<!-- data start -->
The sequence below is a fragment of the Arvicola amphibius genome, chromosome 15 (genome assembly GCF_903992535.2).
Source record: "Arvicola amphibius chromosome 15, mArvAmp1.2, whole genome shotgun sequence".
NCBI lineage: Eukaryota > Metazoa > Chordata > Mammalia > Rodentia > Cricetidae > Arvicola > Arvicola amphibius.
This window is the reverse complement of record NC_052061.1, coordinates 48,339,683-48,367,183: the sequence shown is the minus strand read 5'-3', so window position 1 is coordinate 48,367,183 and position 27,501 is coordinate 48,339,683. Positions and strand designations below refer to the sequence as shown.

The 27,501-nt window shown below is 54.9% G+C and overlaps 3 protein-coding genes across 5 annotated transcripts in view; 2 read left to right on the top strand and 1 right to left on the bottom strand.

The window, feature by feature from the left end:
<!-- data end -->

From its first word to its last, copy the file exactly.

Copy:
The sequence below is a fragment of the Arvicola amphibius genome, chromosome 15 (genome assembly GCF_903992535.2).
Source record: "Arvicola amphibius chromosome 15, mArvAmp1.2, whole genome shotgun sequence".
NCBI lineage: Eukaryota > Metazoa > Chordata > Mammalia > Rodentia > Cricetidae > Arvicola > Arvicola amphibius.
This window is the reverse complement of record NC_052061.1, coordinates 48,339,683-48,367,183: the sequence shown is the minus strand read 5'-3', so window position 1 is coordinate 48,367,183 and position 27,501 is coordinate 48,339,683. Positions and strand designations below refer to the sequence as shown.

The 27,501-nt window shown below is 54.9% G+C and overlaps 3 protein-coding genes across 5 annotated transcripts in view; 2 read left to right on the top strand and 1 right to left on the bottom strand.

The window, feature by feature from the left end: